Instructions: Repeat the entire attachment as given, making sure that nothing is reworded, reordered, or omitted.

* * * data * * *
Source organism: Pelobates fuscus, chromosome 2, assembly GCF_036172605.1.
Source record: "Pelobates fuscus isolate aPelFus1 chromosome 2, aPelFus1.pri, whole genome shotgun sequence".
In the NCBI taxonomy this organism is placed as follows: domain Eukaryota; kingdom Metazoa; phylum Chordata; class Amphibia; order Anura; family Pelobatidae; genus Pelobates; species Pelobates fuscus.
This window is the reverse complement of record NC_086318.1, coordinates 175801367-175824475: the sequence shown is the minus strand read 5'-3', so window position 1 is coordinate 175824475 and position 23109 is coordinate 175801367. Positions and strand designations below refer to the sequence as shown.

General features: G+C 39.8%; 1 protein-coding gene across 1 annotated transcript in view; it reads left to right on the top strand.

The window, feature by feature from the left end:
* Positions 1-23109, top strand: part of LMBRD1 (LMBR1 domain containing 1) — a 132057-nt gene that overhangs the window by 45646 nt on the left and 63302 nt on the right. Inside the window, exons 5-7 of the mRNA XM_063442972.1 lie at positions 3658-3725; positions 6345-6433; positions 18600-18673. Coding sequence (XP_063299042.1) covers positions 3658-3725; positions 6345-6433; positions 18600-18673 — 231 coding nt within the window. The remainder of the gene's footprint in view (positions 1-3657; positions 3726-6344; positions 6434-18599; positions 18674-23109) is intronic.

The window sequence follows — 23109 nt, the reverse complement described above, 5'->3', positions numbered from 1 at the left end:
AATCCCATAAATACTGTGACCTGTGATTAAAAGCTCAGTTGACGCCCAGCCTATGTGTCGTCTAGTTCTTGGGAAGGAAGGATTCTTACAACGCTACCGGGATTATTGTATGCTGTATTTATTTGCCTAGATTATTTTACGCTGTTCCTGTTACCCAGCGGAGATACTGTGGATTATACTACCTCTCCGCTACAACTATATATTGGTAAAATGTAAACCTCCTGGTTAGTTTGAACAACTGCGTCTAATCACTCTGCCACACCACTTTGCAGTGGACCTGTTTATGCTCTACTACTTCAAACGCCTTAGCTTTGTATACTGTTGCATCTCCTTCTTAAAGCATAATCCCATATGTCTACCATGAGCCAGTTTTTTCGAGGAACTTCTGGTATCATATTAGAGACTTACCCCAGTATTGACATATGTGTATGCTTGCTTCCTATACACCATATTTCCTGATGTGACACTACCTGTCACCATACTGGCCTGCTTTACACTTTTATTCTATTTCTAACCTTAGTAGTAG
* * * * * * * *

Source organism: Pelobates fuscus, chromosome 2, assembly GCF_036172605.1.
Source record: "Pelobates fuscus isolate aPelFus1 chromosome 2, aPelFus1.pri, whole genome shotgun sequence".
In the NCBI taxonomy this organism is placed as follows: domain Eukaryota; kingdom Metazoa; phylum Chordata; class Amphibia; order Anura; family Pelobatidae; genus Pelobates; species Pelobates fuscus.
This window is the reverse complement of record NC_086318.1, coordinates 175801367-175824475: the sequence shown is the minus strand read 5'-3', so window position 1 is coordinate 175824475 and position 23109 is coordinate 175801367. Positions and strand designations below refer to the sequence as shown.

General features: G+C 39.8%; 1 protein-coding gene across 1 annotated transcript in view; it reads left to right on the top strand.

The window, feature by feature from the left end:
* Positions 1-23109, top strand: part of LMBRD1 (LMBR1 domain containing 1) — a 132057-nt gene that overhangs the window by 45646 nt on the left and 63302 nt on the right. Inside the window, exons 5-7 of the mRNA XM_063442972.1 lie at positions 3658-3725; positions 6345-6433; positions 18600-18673. Coding sequence (XP_063299042.1) covers positions 3658-3725; positions 6345-6433; positions 18600-18673 — 231 coding nt within the window. The remainder of the gene's footprint in view (positions 1-3657; positions 3726-6344; positions 6434-18599; positions 18674-23109) is intronic.

The window sequence follows — 23109 nt, the reverse complement described above, 5'->3', positions numbered from 1 at the left end:
AATCCCATAAATACTGTGACCTGTGATTAAAAGCTCAGTTGACGCCCAGCCTATGTGTCGTCTAGTTCTTGGGAAGGAAGGATTCTTACAACGCTACCGGGATTATTGTATGCTGTATTTATTTGCCTAGATTATTTTACGCTGTTCCTGTTACCCAGCGGAGATACTGTGGATTATACTACCTCTCCGCTACAACTATATATTGGTAAAATGTAAACCTCCTGGTTAGTTTGAACAACTGCGTCTAATCACTCTGCCACACCACTTTGCAGTGGACCTGTTTATGCTCTACTACTTCAAACGCCTTAGCTTTGTATACTGTTGCATCTCCTTCTTAAAGCATAATCCCATATGTCTACCATGAGCCAGTTTTTTCGAGGAACTTCTGGTATCATATTAGAGACTTACCCCAGTATTGACATATGTGTATGCTTGCTTCCTATACACCATATTTCCTGATGTGACACTACCTGTCACCATACTGGCCTGCTTTACACTTTTATTCTATTTCTAACCTTAGTAGTAG